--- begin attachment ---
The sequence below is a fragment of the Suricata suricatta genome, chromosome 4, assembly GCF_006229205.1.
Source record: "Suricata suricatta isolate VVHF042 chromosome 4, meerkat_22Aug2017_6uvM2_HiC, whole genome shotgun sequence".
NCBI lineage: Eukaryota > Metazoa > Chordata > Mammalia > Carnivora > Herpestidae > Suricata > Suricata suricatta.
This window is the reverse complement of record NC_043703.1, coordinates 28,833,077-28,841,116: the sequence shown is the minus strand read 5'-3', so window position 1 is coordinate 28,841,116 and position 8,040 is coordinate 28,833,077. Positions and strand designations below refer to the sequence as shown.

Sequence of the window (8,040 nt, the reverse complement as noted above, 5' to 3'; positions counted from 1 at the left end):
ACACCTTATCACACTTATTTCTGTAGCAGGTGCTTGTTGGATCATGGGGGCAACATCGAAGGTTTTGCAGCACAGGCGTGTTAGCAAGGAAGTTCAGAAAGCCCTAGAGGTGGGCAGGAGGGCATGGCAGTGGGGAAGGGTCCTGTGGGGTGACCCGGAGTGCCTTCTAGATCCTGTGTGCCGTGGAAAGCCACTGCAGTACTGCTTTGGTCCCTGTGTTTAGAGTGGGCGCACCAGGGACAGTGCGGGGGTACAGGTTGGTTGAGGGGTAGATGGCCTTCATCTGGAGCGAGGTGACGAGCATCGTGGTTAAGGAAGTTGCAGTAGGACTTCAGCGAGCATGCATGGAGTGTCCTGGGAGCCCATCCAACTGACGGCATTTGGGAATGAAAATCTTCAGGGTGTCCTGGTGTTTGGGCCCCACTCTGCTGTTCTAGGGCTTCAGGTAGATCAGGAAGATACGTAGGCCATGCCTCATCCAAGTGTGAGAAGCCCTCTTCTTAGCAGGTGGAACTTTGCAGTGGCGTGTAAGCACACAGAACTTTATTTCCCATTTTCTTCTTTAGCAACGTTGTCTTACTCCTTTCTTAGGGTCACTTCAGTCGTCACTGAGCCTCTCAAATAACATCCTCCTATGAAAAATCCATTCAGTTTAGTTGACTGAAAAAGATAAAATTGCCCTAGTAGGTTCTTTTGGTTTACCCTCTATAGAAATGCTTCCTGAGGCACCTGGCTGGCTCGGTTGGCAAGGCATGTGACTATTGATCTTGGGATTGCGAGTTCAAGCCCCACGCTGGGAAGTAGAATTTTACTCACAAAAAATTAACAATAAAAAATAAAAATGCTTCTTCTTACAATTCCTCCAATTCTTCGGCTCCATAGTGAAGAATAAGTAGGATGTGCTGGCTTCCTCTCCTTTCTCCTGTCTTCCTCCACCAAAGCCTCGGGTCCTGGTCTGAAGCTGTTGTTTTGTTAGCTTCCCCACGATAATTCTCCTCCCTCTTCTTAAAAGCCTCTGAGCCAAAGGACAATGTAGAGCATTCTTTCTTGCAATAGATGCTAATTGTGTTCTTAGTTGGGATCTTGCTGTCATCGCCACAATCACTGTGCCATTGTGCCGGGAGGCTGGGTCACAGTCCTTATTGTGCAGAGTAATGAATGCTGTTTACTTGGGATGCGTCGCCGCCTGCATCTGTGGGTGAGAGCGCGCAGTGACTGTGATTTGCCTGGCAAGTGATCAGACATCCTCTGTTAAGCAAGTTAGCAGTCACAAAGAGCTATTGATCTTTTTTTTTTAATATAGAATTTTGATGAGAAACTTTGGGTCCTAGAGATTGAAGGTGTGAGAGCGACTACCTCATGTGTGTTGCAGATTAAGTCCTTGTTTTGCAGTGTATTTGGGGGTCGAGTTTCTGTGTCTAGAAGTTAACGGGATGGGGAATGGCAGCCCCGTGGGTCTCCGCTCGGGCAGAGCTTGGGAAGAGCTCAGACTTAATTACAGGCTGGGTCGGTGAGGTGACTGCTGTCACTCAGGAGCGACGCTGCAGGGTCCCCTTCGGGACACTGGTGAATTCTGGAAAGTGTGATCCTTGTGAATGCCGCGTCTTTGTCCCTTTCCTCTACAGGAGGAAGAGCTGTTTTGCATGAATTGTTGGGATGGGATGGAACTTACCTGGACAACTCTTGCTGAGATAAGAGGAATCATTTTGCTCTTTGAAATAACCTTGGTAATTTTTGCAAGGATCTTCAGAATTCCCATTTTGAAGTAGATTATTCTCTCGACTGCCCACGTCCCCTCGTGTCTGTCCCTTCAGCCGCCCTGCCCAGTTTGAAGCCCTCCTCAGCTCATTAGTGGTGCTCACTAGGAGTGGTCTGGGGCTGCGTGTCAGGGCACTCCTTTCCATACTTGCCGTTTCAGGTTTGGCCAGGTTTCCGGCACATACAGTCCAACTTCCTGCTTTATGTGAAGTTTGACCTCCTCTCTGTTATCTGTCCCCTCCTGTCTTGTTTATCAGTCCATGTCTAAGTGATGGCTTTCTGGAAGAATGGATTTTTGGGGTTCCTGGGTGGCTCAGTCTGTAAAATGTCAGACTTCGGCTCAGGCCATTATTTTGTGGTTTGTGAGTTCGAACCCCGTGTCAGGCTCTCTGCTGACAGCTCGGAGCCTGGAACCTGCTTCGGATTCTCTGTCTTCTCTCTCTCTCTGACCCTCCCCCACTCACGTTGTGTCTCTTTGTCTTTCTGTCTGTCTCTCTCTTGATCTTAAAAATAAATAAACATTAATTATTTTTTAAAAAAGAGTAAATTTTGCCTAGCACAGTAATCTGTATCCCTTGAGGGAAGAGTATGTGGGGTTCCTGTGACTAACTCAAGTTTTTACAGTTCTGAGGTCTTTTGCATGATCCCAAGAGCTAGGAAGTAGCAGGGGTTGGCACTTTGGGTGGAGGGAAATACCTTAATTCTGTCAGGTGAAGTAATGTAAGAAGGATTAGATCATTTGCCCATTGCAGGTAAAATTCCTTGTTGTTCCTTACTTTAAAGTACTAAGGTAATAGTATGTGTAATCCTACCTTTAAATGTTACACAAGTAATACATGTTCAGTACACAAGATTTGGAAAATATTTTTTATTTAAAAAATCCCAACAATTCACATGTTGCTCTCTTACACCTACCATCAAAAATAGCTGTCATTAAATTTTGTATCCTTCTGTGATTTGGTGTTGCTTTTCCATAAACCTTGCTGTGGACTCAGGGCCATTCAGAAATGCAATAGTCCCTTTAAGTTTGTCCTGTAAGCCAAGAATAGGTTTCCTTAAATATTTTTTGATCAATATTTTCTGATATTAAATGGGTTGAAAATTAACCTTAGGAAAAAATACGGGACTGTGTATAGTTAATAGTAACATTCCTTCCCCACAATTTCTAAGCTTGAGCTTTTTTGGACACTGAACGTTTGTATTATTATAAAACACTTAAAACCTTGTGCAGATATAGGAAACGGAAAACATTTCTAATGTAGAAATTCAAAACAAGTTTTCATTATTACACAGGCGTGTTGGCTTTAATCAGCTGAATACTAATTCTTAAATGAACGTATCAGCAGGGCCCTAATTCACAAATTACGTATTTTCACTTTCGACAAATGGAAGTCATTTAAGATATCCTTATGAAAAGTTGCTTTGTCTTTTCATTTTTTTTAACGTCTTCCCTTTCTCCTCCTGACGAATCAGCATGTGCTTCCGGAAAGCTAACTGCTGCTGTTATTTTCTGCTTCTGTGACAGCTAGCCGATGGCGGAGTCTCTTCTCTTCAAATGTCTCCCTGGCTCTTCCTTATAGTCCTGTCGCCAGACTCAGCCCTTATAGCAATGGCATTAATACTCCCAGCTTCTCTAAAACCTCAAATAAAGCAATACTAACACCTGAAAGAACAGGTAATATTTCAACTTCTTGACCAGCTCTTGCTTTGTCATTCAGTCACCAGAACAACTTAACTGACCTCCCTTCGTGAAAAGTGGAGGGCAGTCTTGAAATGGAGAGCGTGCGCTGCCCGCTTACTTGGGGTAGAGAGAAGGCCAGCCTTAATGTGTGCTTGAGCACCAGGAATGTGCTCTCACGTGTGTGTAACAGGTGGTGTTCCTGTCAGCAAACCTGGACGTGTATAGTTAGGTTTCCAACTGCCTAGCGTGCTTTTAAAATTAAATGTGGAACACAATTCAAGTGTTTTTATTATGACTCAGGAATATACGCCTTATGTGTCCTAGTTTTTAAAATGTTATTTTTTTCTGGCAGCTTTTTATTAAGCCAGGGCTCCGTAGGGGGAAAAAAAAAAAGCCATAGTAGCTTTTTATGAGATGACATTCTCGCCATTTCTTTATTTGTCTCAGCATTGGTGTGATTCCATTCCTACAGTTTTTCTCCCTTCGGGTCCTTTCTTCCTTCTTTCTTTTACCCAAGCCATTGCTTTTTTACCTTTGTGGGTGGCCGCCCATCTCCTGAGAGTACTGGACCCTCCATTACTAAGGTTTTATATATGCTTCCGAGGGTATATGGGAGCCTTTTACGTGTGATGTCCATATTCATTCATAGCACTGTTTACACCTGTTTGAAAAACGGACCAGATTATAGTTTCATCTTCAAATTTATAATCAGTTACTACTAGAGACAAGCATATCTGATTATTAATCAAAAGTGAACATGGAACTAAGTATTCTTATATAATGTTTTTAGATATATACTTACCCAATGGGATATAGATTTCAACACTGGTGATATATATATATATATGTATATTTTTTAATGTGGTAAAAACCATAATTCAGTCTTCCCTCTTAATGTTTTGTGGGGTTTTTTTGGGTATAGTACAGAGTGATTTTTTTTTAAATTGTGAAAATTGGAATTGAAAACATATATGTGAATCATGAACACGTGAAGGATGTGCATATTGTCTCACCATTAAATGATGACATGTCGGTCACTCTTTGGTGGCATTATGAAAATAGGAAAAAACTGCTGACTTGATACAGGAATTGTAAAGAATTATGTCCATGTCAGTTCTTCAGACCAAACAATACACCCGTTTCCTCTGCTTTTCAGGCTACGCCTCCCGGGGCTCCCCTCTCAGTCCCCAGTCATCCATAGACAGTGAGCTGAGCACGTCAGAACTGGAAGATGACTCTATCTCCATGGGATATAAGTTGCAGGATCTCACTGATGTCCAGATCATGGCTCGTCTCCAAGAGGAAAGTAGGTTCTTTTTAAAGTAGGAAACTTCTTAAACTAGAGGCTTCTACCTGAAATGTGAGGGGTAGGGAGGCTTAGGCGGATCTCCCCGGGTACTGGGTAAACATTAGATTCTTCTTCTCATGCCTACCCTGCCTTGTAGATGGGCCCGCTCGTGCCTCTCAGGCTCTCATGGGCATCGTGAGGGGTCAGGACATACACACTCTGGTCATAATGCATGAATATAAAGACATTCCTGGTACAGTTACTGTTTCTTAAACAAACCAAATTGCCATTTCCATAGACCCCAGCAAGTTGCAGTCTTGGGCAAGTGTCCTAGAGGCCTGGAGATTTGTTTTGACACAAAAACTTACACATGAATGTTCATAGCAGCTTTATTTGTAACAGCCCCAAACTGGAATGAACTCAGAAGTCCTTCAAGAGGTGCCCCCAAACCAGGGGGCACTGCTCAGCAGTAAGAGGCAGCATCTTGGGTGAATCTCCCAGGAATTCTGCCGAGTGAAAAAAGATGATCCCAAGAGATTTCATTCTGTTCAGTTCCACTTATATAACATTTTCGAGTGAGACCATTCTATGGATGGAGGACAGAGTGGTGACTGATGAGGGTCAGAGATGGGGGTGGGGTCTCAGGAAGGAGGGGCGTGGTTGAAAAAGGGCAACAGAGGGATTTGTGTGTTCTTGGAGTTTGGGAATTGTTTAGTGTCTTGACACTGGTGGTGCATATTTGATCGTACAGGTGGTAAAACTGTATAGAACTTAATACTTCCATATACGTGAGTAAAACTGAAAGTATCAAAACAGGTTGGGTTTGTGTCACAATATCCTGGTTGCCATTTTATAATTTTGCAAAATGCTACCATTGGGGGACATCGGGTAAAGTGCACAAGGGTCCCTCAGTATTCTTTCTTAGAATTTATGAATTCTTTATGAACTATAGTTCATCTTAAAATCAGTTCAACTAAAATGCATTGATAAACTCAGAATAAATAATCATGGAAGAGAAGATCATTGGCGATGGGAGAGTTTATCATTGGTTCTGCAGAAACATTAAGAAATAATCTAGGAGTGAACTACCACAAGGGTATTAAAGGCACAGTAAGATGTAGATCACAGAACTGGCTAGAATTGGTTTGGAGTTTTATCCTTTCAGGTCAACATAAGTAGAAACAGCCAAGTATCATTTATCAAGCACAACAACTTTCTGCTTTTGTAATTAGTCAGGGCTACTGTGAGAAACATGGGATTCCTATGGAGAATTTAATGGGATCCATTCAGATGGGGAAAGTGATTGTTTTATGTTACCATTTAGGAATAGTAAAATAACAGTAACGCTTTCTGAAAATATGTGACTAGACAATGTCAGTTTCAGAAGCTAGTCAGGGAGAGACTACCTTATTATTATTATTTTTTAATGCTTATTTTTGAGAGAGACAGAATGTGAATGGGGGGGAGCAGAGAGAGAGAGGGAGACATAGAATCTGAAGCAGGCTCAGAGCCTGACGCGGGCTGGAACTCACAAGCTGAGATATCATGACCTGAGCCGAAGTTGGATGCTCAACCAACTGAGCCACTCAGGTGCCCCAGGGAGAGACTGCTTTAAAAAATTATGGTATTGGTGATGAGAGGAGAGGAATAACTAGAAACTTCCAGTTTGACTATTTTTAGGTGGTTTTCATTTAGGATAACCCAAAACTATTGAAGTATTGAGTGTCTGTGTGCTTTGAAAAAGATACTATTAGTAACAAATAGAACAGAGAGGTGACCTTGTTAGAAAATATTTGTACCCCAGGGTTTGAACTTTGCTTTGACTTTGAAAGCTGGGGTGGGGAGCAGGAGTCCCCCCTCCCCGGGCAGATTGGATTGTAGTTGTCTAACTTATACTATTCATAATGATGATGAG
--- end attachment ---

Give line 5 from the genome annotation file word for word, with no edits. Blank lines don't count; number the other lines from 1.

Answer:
Sequence of the window (8,040 nt, the reverse complement as noted above, 5' to 3'; positions counted from 1 at the left end):